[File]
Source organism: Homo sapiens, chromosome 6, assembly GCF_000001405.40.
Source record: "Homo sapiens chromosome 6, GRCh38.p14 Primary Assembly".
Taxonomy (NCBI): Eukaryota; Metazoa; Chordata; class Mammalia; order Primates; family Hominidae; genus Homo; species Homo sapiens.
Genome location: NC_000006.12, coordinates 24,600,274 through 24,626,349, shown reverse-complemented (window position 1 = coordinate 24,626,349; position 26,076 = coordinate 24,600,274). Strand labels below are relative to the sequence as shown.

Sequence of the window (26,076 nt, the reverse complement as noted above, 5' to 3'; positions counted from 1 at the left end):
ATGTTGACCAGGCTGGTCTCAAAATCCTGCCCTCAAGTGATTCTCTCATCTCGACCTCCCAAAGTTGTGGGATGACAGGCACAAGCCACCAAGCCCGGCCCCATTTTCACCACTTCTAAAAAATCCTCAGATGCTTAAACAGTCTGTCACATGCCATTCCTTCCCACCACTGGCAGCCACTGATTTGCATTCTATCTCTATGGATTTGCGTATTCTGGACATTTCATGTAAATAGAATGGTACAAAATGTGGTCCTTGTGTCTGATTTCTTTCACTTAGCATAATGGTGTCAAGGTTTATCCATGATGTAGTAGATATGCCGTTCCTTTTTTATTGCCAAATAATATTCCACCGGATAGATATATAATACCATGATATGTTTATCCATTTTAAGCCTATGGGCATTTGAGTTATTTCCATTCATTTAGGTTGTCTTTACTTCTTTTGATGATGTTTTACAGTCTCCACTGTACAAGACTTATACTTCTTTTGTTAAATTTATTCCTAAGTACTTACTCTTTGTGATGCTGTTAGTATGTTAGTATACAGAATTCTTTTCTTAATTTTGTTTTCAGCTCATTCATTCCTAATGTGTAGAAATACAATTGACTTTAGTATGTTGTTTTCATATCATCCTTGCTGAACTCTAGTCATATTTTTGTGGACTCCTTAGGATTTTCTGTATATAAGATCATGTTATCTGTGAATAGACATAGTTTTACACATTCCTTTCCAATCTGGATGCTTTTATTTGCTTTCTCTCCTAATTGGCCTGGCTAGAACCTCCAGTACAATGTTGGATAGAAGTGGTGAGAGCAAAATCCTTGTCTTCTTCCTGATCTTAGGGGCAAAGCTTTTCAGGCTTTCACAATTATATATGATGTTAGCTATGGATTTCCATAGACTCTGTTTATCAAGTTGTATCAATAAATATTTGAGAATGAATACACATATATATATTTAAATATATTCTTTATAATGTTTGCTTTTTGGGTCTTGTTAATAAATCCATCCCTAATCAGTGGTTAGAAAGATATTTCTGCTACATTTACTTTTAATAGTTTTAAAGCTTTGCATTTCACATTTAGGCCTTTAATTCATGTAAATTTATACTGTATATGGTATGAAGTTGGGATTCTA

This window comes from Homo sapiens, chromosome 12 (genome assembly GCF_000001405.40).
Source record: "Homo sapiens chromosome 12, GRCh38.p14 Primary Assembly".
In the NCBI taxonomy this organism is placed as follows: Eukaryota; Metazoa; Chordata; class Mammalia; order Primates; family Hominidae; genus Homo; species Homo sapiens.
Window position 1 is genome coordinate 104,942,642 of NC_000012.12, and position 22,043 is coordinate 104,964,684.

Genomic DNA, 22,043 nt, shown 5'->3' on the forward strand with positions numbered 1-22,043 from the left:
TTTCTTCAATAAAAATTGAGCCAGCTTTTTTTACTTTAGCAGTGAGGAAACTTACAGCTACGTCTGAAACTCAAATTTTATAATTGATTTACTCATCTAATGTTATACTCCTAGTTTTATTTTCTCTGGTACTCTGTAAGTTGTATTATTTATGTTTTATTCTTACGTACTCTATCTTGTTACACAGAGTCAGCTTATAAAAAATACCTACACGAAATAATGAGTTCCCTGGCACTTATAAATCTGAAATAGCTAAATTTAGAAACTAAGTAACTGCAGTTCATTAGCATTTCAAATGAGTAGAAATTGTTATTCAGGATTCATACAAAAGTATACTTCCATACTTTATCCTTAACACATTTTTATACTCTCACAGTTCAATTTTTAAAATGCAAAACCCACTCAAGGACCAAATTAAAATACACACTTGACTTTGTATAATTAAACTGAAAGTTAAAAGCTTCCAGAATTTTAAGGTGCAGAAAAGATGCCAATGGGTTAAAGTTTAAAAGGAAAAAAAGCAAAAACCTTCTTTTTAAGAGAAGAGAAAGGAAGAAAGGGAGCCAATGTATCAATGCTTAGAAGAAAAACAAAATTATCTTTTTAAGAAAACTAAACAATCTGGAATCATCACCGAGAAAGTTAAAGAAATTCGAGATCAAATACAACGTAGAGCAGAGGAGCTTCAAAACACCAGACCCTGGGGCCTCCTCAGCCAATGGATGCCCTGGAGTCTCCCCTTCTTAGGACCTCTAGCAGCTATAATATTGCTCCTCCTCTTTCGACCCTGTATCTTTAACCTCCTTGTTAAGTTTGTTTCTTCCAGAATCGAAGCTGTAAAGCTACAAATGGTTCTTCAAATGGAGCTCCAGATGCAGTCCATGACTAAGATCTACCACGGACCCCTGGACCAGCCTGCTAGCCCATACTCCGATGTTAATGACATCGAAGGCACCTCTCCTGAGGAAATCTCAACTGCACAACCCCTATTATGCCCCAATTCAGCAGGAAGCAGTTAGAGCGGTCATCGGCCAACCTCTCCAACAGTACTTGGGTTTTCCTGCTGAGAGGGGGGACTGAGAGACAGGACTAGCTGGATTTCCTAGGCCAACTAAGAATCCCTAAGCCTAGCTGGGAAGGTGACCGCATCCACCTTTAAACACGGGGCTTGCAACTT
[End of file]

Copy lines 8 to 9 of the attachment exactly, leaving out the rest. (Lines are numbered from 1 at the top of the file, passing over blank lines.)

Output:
Source record: "Homo sapiens chromosome 12, GRCh38.p14 Primary Assembly".
In the NCBI taxonomy this organism is placed as follows: Eukaryota; Metazoa; Chordata; class Mammalia; order Primates; family Hominidae; genus Homo; species Homo sapiens.